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December 3, 2016 / 3 Kislev, 5777

Posts Tagged ‘Kedumim’

Kedumim’s Early Pioneers Celebrate 40 Years in Samaria

Thursday, September 1st, 2016

by Anav Silverman On Tuesday night, thousands of people gathered together to celebrate 40 years to the establishment of Samaria’s first community – Kedumim, home to over 900 families. Participants included Chief Rabbi David Lau, who spoke at the festivities, along with Education Minister Naftali Bennett, Culture Minister Miri Regev, and MK Rabbi Eli Ben Dahan, among other public figures and supporters.

The celebrations also included a reunion of the original members of the Elon Moreh pioneering group, many of whom are grandparents today. Affiliated with the Gush Emunim settlement movement, the Elon Moreh pioneering group established Kedumim following the Yom Kippur War.

Led by Rabbi Menachem Felix and Benny Katzover, the young members did not immediately succeed in settling the barren Samaria hilltops. “We went up seven times, and we were removed each time,” Benny Katzover recalled of the group’s attempts to settle in the early 1970s in Sebastia, near Shechem, during an interview with Tazpit Press Service (TPS).

“But nothing could stop our spirit,” said Katzover, 68, founder and leader of the Elon Moreh community, located northeast of Shechem in northern Samaria.

At the time, the Israeli government did not support the group’s activities and the army removed the residents from Sebastia, the capital of the ancient biblical kingdom of Israel. But by their eighth attempt on Hanukkah 1975, then-Prime Minister Yitzhak Rabin compromised and allowed the settlers to stay in Samaria, with 30 families settling in Kadum, an army camp. It was the first time that Jewish inhabitants populated the rocky mountaintops of Samaria since ancient times.

Among the supporters of the Elon Moreh pioneering group was the late Ahuvia Tabekin, of Kibbutz Ein Harod, whose wife, Chava, spoke during Kedumim’s celebrations. Ahuvia, the son of Yitzhak Tabekin, the founder of the United Kibbutz Movement and a labor movement leader, strongly supported the Jewish settlement of Samaria.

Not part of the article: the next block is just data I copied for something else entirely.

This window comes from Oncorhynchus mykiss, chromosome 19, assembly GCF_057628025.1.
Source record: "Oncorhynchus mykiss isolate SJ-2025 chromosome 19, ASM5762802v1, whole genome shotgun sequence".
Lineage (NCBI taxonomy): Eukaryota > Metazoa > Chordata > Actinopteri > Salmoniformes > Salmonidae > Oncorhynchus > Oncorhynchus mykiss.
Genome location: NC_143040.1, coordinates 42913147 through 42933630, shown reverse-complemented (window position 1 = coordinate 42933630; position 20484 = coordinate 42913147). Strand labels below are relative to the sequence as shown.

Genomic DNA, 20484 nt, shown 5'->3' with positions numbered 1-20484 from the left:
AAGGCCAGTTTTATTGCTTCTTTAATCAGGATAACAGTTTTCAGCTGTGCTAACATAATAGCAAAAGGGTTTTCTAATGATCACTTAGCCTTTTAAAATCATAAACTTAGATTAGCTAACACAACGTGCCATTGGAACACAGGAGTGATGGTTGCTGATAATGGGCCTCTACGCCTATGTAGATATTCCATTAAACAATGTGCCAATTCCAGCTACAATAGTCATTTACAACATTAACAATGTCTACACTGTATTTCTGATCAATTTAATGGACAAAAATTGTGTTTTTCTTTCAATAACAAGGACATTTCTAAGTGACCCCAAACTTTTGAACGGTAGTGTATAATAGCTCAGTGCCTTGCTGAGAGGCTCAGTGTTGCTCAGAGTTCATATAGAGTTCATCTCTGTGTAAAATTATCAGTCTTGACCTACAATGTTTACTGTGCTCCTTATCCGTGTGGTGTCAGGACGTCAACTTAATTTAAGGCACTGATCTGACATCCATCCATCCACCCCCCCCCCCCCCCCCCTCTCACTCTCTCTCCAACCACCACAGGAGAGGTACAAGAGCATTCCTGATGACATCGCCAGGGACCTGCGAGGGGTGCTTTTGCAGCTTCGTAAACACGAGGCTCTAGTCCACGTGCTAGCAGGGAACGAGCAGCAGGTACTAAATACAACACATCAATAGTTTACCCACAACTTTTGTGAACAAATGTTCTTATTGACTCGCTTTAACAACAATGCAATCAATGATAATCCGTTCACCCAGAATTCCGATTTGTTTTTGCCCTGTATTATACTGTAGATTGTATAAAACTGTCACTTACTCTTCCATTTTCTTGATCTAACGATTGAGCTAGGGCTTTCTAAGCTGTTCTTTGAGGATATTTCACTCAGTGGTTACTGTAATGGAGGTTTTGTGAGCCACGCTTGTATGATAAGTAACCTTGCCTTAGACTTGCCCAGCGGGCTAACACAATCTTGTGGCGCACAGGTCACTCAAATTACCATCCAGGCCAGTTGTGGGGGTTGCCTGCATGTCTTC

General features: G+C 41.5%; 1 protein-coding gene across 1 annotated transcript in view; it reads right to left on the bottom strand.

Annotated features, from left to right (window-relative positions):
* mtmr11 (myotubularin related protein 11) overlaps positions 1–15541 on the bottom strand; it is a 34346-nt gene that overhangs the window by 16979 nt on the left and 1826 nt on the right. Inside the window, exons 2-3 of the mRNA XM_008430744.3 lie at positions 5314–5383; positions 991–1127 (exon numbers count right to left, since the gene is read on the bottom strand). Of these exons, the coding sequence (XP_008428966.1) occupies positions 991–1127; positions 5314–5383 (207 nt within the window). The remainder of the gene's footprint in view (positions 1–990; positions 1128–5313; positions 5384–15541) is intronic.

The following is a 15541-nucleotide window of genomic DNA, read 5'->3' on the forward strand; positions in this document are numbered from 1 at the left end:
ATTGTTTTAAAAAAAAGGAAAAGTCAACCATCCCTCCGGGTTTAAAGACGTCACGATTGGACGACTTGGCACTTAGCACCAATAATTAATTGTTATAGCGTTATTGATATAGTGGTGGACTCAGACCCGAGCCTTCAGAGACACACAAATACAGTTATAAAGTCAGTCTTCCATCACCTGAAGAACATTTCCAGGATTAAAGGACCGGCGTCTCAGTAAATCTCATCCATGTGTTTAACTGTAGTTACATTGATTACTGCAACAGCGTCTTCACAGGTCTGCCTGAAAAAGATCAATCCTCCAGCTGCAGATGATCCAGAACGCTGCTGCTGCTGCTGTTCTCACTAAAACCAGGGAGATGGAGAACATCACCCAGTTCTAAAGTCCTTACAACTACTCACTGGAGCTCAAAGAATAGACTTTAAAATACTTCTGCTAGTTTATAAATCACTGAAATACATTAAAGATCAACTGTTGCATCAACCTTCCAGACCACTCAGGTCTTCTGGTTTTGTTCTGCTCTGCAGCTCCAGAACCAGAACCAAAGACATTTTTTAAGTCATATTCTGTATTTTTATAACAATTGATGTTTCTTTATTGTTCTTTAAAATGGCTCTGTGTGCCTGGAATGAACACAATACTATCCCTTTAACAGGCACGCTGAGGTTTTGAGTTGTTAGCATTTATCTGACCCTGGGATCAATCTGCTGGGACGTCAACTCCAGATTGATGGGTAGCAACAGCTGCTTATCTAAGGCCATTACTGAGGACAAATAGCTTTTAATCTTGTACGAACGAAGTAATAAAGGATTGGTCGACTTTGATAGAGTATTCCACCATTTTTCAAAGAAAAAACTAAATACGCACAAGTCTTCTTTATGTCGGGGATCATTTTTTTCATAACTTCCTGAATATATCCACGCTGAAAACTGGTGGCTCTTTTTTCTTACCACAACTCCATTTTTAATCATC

“Ideology about land was different back then, even among some kibbutz members,” said Chava Tabekin, who also pointed out that Ein Harod took part in building Kedumim’s synagogue – the first synagogue to be built in Samaria. “Ahuvia supported Kedumim from its inception. He was a member of both Kibbutz Ein Harod and a resident of Kedumim.”

Other early pioneers of Kedumim remembered the difficult beginnings. “When we first came to Kedumim, everything was barren and the conditions were very hard,” Nurit Ben-Menachem Graus, 67, told TPS.

Graus, who grew up in Tel Aviv and was the first teacher in Kedumim, said that she and her husband came to Samaria 40 years ago out of ideology. “There was no water, no electricity,” she said. “We came because this is the land of our forefathers.”

“All my children and grandchildren live in Samaria today,” said Graus. “We made history happen.”

Chana Gofer told TPS that she and her family came to Kedumim in August 1979. “There were only 40 families at the time, and we arrived with 40 more families, following Menachem Begin’s promise to settle the heartland of Israel. Kedumim doubled its population within one night,” recalled Gofer, whose has grown children living in Samaria today.

“Today we have over 400,000 Jewish residents living in Judea and Samaria,” said Yigal Dilmoni, the deputy head of the Council of Jewish Communities of Judea and Samaria to TPS. “It’s amazing how 40 people paved the way and completely transformed the reality of Judea and Samaria – to one where we have 200 thriving communities today.”

“We are here in their merit.”